“The parties agree to issue no press releases regarding the Settlement Agreement or its terms, nor will the parties discuss the Settlement Agreement or its terms on Social Media,” the document says. “If the parties are asked about the terms of the Settlement Agreement, the parties may respond only ‘no comment’ or ‘the matter has been resolved.'”
However, the agreement notes that as a government institution, KU is subject to the Kansas Open Records Act and could be required to disclose the agreement under that.
“However, KU agrees that it will resist such Open Records Act requests to the full extent of its rights and the law,” the agreement adds.
KU released the settlement agreement — with only names redacted — within days of the Journal-World’s request; however, university officials declined to comment or answer further questions about it.
University spokesman Joe Monaco said only, “This matter has been resolved.”
The Journal-World reached out to the plaintiff’s attorney, Rebecca Randles, of Kansas City, Mo., Monday afternoon but did not immediately receive a response.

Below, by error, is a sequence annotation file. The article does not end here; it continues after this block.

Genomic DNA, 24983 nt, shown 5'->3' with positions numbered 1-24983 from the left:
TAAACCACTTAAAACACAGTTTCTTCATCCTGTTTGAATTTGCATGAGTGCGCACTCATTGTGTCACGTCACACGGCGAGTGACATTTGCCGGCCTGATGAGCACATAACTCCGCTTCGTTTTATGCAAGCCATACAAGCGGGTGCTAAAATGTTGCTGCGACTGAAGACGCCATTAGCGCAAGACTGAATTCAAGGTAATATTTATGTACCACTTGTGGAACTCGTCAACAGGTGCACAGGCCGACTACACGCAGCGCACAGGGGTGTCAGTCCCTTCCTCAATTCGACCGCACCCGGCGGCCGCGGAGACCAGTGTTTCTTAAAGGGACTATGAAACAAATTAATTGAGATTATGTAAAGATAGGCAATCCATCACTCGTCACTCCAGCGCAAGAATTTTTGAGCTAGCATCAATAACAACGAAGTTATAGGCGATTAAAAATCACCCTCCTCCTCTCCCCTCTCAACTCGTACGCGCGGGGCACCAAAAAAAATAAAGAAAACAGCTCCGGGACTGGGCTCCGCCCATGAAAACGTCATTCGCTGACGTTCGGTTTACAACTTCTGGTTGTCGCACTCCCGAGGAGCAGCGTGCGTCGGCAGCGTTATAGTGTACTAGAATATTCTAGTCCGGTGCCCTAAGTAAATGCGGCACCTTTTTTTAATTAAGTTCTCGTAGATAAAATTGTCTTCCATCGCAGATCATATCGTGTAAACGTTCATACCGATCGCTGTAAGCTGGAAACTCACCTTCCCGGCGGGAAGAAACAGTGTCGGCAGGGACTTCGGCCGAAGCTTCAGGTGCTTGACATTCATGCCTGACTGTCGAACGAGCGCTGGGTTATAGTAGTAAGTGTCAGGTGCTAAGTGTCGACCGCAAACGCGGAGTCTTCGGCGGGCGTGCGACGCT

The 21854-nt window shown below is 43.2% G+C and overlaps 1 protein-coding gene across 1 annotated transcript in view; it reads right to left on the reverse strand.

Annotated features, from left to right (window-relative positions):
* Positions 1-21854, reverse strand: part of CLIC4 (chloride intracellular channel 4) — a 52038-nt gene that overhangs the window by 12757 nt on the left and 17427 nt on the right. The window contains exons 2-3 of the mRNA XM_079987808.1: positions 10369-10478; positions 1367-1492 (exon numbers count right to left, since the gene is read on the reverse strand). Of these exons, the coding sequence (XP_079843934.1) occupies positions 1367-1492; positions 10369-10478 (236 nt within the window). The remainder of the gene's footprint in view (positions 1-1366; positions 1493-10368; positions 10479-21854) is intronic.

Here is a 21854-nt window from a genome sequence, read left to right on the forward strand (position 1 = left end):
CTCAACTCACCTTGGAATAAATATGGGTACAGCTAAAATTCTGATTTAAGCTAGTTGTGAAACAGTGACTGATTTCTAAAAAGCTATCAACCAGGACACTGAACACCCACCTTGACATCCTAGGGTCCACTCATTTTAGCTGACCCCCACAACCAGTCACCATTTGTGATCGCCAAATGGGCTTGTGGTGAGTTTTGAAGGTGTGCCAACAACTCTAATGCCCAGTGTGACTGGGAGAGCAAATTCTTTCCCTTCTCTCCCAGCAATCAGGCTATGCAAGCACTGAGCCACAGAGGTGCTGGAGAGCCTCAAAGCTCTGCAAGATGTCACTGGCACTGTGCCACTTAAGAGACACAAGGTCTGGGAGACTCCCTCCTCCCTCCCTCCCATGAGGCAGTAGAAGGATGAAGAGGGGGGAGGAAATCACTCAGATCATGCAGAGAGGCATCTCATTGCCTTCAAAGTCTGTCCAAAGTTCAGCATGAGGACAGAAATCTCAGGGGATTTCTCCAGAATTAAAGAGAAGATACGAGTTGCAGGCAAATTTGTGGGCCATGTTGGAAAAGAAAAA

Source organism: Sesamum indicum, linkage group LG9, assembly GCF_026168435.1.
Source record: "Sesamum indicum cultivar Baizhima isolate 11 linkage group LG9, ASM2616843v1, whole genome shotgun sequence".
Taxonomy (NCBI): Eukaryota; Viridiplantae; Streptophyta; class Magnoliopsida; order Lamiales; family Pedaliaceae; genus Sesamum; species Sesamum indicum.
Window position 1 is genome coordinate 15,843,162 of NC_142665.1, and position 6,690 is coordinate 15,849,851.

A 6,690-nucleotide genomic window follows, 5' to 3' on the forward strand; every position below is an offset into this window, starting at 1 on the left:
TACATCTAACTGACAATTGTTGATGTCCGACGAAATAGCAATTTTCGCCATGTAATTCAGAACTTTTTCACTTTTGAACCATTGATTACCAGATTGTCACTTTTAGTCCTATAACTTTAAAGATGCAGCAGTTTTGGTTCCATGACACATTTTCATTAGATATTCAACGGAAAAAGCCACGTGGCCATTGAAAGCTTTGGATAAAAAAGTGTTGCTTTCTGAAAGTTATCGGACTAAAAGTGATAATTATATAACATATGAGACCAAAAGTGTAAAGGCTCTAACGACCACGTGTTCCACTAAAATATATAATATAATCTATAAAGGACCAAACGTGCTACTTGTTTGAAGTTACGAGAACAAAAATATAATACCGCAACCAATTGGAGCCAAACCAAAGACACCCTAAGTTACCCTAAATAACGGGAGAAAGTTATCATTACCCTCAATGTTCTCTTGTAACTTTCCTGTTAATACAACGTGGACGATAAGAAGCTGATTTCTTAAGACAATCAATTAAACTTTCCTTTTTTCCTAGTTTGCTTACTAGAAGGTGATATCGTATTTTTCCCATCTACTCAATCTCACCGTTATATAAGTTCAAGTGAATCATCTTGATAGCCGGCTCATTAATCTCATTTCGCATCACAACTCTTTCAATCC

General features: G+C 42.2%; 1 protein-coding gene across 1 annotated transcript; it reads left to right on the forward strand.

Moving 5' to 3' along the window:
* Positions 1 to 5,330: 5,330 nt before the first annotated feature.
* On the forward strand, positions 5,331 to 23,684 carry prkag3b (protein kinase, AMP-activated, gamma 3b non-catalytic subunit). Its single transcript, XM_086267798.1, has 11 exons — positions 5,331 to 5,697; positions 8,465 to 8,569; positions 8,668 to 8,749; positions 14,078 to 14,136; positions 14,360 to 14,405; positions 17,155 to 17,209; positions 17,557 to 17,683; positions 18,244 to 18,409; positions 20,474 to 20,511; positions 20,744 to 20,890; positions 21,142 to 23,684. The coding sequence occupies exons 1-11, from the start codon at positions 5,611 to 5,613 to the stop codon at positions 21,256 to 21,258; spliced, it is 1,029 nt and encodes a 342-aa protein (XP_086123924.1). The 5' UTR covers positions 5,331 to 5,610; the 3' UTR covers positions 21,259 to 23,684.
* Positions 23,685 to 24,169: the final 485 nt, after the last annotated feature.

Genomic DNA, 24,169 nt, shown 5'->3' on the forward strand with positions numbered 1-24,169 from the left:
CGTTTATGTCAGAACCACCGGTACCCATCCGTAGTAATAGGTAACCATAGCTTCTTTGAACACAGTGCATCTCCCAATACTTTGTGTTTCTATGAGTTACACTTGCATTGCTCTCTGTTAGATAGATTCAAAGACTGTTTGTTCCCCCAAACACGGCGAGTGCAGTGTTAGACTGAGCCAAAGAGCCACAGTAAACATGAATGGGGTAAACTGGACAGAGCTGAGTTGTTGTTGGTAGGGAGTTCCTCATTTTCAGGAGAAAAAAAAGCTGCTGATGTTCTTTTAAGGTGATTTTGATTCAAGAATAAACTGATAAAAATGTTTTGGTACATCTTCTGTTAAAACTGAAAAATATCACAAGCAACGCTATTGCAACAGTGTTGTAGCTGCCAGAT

The Journal-World previously reported:
The lawsuit stems from the spring of 2015 when one of Doe’s professors, in a theater class, allegedly “showed a high level of interest” in Doe and invited him to his home for dinner, according to the lawsuit. The professor told Doe additional students were also invited, but when Doe arrived at his professor’s home, he was the only student there, the lawsuit says, and the professor was intoxicated.
The professor then “sexually assaulted” Doe “by forcefully kissing him and grabbing his genitals,” the lawsuit claims.
Doe reported the alleged assault to KU’s Office of Institutional Opportunity and Access, which is responsible for investigating such claims, the lawsuit says.